2. What additional information, if any, would be helpful in deciding how to manage this patient?
Measuring B-type natriuretic peptide may be useful in assessing the wall stress, although mitral stenosis may be protecting the LV from volume overload. In this case, there should also be concomitant pulmonary hypertension, which should be assessed on echocardiogram. If not assessable noninvasively, right heart catheterization would be reasonable.
3. How would you further evaluate this patient’s valves?
In rare instances, direct LV puncture can be used to assess intraventricular pressures when the aortic and mitral valves are both mechanical. In this case, noninvasive means should be sufficient for a diagnosis.
4. What recommendations would you make regarding anticoagulation?
Anticoagulation should be initiated in the hospital with either low-molecular-weight or unfractionated heparin. Plans for controlled delivery of the baby should be made.
5. Would you make specific recommendations regarding peripartum management (e.g., method of delivery, anesthesia, hemodynamic monitoring)?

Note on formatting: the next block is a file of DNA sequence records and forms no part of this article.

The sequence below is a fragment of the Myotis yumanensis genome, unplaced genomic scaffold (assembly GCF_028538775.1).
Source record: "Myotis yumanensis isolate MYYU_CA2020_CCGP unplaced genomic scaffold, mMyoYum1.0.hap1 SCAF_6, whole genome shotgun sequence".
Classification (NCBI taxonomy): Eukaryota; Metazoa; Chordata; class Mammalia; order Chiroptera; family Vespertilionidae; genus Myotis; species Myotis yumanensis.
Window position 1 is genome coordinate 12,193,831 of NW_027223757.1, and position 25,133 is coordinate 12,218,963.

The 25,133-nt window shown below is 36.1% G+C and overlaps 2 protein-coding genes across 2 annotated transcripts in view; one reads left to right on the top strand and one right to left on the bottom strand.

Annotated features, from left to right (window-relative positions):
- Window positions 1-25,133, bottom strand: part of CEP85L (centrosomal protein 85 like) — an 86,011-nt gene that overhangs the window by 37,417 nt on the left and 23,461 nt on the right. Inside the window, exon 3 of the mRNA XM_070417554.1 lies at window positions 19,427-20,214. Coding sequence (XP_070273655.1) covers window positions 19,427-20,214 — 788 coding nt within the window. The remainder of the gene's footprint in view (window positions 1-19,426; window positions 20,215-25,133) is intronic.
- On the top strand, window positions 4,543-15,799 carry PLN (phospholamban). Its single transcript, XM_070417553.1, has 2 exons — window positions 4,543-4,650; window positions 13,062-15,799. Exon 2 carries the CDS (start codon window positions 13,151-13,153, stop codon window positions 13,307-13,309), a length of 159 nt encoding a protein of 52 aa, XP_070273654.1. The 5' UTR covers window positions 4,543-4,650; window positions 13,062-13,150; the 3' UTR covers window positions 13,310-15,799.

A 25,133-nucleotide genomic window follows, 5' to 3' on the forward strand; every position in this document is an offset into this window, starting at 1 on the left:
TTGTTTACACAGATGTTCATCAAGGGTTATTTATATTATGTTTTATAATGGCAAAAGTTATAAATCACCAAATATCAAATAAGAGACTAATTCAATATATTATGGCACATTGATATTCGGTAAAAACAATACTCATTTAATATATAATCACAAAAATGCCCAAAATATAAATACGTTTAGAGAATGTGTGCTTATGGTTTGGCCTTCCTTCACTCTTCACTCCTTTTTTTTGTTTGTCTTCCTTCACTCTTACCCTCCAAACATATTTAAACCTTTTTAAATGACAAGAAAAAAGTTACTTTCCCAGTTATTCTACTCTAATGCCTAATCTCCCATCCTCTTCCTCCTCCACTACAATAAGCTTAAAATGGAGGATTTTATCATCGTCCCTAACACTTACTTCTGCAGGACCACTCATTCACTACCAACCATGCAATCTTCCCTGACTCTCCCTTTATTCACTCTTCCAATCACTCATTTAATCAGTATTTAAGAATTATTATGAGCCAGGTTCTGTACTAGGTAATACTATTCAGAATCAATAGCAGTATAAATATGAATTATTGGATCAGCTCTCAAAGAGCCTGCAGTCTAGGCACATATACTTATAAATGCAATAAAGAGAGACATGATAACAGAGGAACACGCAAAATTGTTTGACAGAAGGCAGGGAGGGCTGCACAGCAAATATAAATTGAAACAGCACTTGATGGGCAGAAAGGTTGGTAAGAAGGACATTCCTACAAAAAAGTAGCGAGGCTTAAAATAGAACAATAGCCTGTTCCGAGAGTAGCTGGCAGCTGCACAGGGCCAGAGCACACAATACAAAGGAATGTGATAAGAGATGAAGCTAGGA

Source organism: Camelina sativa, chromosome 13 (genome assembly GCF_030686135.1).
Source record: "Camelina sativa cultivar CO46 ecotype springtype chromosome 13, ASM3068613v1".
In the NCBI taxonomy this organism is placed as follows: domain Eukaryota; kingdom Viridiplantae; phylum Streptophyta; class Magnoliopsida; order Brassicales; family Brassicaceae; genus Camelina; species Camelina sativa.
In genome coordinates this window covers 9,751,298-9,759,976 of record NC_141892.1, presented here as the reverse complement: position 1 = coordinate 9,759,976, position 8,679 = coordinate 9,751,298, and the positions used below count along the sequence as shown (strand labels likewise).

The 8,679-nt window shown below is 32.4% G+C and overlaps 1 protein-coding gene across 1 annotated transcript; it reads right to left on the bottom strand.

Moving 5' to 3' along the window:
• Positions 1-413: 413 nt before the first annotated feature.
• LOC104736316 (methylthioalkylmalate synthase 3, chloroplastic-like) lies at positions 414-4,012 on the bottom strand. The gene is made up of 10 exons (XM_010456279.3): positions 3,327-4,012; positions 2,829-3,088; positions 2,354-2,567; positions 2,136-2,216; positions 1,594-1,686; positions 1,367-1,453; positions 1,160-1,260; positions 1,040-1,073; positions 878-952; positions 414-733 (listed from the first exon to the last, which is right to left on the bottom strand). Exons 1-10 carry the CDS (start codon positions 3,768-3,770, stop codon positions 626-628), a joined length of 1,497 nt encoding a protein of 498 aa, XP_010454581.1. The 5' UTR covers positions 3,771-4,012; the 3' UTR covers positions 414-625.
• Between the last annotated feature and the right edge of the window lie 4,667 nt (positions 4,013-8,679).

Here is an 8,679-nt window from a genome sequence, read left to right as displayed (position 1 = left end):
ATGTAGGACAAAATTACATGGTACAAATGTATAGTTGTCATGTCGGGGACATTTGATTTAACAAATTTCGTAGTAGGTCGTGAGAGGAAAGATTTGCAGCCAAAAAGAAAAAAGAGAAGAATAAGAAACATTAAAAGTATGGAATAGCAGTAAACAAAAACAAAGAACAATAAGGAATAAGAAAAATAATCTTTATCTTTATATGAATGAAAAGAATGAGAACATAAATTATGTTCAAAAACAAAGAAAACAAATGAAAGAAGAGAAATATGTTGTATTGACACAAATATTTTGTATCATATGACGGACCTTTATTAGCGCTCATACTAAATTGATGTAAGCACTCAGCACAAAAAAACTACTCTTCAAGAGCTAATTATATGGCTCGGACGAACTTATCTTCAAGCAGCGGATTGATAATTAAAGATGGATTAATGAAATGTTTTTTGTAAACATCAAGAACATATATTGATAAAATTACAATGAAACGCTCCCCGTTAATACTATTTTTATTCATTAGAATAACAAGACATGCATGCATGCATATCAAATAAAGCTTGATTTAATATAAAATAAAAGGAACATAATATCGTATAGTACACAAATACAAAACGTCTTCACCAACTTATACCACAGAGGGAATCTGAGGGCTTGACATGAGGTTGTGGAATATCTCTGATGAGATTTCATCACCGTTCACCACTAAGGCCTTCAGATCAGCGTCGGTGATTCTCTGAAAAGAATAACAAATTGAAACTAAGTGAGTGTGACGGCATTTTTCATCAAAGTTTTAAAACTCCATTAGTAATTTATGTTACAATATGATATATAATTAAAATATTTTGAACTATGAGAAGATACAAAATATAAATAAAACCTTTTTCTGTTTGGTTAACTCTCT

A heart team is critical to this patient’s management. Obstetricians, cardiac surgeons, and cardiologists who specialize in high-risk patients must assess all information in order to make recommendations regarding delivery with or without concomitant surgical approaches to the valvular disease, if any is identified. Because cardiac surgery in the mother poses significant risk to mother and fetus, such an approach is generally recommended only for advanced, medically refractory symptoms. If the valves have significant dysfunction, hemodynamic monitoring should be considered at the time of delivery. In an extreme case of heart failure, immediate postpartum valve replacement may be necessary. Spontaneous vaginal delivery, given the associated extreme hemodynamic changes, is likely to be avoided.
June 2, 2014